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Comment: Re:Obligatory Joke (Score 4, Informative) 60

by lord_mike (#48876531) Attached to: The Untold Story of the Invention of the Game Cartridge

Yes, actually...

"In 1986, the new BASICODE 3 standard was developed. The most important additions were routines for simple monochrome graphics, reading and writing data from within programs and sound output. BASICODE 3 made BASICODE popular in the computer scene of the GDR, and from 1989 onward BASICODE programs were transmitted via radio throughout the GDR. Also, a book was published which included a vinyl record with Bascoders for all computers common in the GDR. The last revision of BASICODE, which featured color graphics, was released as BASICODE 3C in 1991."

http://en.wikipedia.org/wiki/B...

In the UK during the early 1980's, pop star Chris Sievey released a 7" single record where side B was the program code in audio format for the Sinclair ZX81 microcomputer. You plugged in your turntable's output into the ZX-81 "loaded" the record into memory, flipped over the record, played the music on Side A while running the program which gave you a "music video" while the song played. It was very innovative at the time:

https://www.youtube.com/watch?...

Comment: Yes, absolutely!!! (Score 1) 392

by lord_mike (#47919251) Attached to: Ask Slashdot: Any Place For Liberal Arts Degrees In Tech?

The best programmers and other IT professionals that I've ever worked with had liberal arts backgrounds. In fact, a programmer named Paul Laughton who wrote the original Apple II DOS and the current RFO Basic app for Android has publicly stated that in his decades of experience, the best programmers he's worked with have almost always been musicians. Music notation is definitely a code, and the structure of music performance is very much like code writing--quite logical with leaps of creativity when necessary. In general, the ability of liberal arts grads to research, find creative solutions to problems, and communicate them to others is an exceptionally valuable skill in any profession. With modern applications being so graphically intensive, any artistic and graphic design skills are a value added complement to coding skills. The skill learned from studying the liberal arts allow IT professionals give a significant leg up on their peers who do not have that kind of experience. Of course, the liberal arts skill set is only a compliment, not a replacement, to traditional coding and other STEM skills. IT professionals who have both skills enjoy a significant competitive advantage. The study of liberal arts should be strongly encouraged for all STEM students as a stepping stone to future success.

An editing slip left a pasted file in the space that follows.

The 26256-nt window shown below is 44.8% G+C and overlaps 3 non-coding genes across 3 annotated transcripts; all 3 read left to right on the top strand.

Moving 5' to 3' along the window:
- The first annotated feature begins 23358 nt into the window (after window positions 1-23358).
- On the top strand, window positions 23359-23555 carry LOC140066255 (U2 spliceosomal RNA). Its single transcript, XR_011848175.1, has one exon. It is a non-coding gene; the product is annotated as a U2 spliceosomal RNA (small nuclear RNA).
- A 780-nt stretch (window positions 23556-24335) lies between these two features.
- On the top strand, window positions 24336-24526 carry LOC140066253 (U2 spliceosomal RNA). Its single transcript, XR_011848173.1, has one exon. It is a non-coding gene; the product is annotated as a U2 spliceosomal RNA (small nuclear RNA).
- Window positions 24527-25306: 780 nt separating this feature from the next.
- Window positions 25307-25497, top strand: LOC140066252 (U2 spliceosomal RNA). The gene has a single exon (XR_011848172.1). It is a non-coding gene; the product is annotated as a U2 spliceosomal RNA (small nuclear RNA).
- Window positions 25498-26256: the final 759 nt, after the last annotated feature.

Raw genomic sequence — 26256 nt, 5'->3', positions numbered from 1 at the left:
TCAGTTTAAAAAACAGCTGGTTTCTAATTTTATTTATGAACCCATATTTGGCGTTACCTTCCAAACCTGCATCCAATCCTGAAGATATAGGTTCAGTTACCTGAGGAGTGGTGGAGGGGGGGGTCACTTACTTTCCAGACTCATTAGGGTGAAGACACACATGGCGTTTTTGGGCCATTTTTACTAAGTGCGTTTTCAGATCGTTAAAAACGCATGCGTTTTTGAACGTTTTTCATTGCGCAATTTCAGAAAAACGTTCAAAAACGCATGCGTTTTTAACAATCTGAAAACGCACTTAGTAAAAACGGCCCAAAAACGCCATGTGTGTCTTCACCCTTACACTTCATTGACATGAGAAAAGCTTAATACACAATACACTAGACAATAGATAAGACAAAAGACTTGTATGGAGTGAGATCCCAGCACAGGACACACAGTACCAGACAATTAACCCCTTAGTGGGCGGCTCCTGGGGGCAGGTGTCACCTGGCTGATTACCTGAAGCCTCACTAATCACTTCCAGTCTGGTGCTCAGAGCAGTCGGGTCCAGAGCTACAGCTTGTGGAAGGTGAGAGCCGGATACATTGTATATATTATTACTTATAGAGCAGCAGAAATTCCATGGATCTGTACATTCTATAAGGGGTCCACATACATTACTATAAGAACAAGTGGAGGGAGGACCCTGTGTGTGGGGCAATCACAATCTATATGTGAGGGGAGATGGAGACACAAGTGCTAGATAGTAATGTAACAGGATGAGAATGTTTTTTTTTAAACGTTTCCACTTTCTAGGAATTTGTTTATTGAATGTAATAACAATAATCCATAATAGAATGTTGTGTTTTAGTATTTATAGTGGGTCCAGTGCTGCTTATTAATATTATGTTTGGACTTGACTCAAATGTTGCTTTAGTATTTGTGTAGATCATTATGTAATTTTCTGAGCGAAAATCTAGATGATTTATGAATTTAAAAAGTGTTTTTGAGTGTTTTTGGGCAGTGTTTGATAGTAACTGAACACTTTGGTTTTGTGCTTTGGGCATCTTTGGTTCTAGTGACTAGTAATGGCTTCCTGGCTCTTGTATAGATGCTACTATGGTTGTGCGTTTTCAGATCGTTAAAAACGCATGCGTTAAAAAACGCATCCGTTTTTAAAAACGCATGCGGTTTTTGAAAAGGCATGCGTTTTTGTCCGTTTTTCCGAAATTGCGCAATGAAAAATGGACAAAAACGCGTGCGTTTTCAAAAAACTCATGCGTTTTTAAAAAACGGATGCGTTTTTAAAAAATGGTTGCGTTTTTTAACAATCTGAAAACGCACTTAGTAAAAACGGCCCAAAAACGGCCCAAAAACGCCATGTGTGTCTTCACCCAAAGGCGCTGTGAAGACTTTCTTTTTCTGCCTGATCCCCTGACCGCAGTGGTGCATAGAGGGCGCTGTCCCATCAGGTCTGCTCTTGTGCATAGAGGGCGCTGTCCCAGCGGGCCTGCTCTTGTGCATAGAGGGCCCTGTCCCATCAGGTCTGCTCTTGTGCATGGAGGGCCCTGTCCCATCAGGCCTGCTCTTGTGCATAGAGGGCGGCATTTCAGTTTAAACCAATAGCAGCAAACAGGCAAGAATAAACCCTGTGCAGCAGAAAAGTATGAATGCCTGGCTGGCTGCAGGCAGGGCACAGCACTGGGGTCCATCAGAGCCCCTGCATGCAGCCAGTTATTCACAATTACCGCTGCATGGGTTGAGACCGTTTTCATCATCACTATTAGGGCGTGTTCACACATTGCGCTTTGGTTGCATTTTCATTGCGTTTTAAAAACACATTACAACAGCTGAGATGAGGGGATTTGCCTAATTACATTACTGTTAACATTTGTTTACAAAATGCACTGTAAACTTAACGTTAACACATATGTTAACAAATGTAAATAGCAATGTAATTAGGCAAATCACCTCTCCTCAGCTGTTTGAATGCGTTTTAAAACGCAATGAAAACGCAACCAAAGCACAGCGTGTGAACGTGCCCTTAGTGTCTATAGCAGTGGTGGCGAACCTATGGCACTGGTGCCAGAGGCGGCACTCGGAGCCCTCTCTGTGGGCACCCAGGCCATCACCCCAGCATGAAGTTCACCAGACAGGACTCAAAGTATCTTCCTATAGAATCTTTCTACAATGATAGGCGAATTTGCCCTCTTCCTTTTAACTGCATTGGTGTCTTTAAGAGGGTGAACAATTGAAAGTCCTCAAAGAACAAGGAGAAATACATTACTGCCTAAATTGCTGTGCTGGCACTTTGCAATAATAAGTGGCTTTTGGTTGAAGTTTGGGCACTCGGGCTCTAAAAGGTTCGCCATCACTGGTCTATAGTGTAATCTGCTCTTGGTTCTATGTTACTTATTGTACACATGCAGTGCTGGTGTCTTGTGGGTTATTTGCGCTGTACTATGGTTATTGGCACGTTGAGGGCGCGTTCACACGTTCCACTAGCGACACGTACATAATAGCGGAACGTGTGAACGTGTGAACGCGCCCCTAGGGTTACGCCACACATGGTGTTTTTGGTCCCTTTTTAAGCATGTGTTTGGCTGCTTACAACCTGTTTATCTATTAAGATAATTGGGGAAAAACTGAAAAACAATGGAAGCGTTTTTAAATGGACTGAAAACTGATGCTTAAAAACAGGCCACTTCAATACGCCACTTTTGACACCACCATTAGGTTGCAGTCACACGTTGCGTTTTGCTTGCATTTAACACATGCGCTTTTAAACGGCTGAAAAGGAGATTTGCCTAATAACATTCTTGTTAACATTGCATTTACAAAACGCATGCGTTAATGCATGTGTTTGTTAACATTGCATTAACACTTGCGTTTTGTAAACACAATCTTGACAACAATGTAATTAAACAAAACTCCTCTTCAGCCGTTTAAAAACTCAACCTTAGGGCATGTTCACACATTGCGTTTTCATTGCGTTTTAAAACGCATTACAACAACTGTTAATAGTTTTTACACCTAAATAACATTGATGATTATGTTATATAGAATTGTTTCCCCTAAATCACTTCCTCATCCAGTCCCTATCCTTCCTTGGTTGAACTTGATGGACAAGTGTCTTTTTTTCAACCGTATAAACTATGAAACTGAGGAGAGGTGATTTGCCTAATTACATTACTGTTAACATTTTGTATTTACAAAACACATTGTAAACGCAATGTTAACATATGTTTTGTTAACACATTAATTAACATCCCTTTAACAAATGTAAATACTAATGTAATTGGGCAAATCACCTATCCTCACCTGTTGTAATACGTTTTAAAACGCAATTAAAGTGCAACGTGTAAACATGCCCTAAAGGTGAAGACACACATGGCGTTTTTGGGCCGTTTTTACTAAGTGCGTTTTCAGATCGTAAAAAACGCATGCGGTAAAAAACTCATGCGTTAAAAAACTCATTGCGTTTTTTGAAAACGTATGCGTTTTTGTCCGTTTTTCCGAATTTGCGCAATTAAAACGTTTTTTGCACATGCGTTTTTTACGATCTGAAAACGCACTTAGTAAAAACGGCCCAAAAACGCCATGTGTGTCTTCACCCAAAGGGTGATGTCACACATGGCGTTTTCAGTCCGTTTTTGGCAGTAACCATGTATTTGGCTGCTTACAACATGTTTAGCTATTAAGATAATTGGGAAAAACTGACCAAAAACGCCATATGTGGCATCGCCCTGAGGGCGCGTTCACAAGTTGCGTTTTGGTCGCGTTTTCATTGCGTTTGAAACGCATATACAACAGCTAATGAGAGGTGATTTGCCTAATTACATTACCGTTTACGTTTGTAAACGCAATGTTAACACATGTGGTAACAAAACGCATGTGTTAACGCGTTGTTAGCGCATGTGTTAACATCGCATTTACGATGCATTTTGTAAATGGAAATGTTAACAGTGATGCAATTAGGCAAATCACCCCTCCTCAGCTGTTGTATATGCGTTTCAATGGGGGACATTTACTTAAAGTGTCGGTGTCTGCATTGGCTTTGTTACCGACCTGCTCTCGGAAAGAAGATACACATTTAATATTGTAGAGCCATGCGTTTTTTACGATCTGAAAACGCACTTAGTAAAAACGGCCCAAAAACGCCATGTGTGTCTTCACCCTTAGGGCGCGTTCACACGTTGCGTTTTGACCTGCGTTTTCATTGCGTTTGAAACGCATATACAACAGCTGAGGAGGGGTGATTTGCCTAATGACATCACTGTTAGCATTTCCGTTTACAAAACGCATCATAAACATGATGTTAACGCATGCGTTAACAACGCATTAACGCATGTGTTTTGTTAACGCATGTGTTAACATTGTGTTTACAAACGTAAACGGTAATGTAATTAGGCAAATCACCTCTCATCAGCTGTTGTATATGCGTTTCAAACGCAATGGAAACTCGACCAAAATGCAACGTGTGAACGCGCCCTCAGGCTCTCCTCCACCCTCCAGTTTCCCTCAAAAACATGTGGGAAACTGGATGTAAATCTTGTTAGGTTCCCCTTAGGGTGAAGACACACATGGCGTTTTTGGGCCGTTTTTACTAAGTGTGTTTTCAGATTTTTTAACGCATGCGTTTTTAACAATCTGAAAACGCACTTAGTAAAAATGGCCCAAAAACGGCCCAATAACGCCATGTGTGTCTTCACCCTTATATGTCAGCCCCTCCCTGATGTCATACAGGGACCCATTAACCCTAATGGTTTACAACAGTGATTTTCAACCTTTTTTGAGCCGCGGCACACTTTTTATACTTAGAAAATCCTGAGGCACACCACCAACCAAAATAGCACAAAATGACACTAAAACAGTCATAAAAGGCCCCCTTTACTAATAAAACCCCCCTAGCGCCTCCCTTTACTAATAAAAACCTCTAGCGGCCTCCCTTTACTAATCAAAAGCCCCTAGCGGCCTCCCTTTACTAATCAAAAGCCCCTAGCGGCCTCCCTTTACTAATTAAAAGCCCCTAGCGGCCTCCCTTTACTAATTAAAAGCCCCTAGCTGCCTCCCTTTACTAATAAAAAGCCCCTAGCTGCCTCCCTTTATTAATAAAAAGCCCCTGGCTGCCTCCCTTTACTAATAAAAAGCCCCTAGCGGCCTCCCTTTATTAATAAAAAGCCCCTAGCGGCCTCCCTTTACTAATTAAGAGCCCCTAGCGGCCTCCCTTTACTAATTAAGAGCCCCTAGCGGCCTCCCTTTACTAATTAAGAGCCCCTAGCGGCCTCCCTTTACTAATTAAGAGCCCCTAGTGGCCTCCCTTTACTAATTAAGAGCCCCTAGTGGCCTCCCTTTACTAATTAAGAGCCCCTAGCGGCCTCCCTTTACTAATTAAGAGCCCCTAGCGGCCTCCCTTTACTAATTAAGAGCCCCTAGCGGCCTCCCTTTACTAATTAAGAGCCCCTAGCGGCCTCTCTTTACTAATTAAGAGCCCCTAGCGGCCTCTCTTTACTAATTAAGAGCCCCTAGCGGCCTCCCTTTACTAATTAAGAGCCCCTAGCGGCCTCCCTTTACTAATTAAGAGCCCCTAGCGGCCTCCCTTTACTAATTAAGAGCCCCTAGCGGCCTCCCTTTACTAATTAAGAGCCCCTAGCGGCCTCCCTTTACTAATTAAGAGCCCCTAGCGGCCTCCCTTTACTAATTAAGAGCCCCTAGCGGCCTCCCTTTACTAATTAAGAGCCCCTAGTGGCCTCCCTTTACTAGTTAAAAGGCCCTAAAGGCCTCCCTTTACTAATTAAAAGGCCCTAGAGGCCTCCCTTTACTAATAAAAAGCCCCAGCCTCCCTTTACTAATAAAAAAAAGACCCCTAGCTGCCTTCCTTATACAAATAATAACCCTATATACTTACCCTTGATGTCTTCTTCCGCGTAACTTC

Comment: Re:I'd love to be in his class (Score 1) 179

by lord_mike (#47720281) Attached to: Professor Steve Ballmer Will Teach At Two Universities This Year

My reference to Exchange/Office was meant to include other "back office" products as well, since once a business is a "Microsoft shop", they tend to use Microsoft products for most of their other needs as well. While this is a highly profitable arrangement for Microsoft, it makes them even more vulnerable to a competitor coming in and offering an cheaper better solution by breaking up the "microsoft shop" mini-monopolies at businesses. Microsoft doesn't tend to fare well with open competition once their barriers to access have been broken. Blackberry was very successful and made a lot of money, too, but were also extremely vulnerable and collapsed with frightening speed. I would be somewhat nervous if I was a Microsoft shareholder... only somewhat nervous since they have a lot of cash to burn before they crash, but their future looks kind of shaky at the moment.